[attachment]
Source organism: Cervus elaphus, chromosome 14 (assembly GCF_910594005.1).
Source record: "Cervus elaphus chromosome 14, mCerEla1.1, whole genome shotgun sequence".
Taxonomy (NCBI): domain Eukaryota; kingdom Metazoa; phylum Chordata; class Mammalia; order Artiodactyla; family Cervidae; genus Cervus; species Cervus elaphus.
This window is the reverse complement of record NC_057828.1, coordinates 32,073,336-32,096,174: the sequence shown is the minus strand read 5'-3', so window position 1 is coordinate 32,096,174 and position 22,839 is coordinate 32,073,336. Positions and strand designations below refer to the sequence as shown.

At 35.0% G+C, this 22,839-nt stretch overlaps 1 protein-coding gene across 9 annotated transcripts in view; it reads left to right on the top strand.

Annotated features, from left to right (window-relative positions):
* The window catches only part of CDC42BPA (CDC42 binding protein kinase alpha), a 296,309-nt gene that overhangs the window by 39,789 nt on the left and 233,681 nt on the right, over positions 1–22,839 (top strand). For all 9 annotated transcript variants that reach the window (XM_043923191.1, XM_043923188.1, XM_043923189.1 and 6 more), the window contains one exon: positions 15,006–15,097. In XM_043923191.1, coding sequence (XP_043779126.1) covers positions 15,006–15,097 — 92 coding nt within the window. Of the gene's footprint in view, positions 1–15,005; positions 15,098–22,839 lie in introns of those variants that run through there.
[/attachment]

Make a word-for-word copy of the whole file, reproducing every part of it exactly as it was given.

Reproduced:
Source organism: Cervus elaphus, chromosome 14 (assembly GCF_910594005.1).
Source record: "Cervus elaphus chromosome 14, mCerEla1.1, whole genome shotgun sequence".
Taxonomy (NCBI): domain Eukaryota; kingdom Metazoa; phylum Chordata; class Mammalia; order Artiodactyla; family Cervidae; genus Cervus; species Cervus elaphus.
This window is the reverse complement of record NC_057828.1, coordinates 32,073,336-32,096,174: the sequence shown is the minus strand read 5'-3', so window position 1 is coordinate 32,096,174 and position 22,839 is coordinate 32,073,336. Positions and strand designations below refer to the sequence as shown.

At 35.0% G+C, this 22,839-nt stretch overlaps 1 protein-coding gene across 9 annotated transcripts in view; it reads left to right on the top strand.

Annotated features, from left to right (window-relative positions):
* The window catches only part of CDC42BPA (CDC42 binding protein kinase alpha), a 296,309-nt gene that overhangs the window by 39,789 nt on the left and 233,681 nt on the right, over positions 1–22,839 (top strand). For all 9 annotated transcript variants that reach the window (XM_043923191.1, XM_043923188.1, XM_043923189.1 and 6 more), the window contains one exon: positions 15,006–15,097. In XM_043923191.1, coding sequence (XP_043779126.1) covers positions 15,006–15,097 — 92 coding nt within the window. Of the gene's footprint in view, positions 1–15,005; positions 15,098–22,839 lie in introns of those variants that run through there.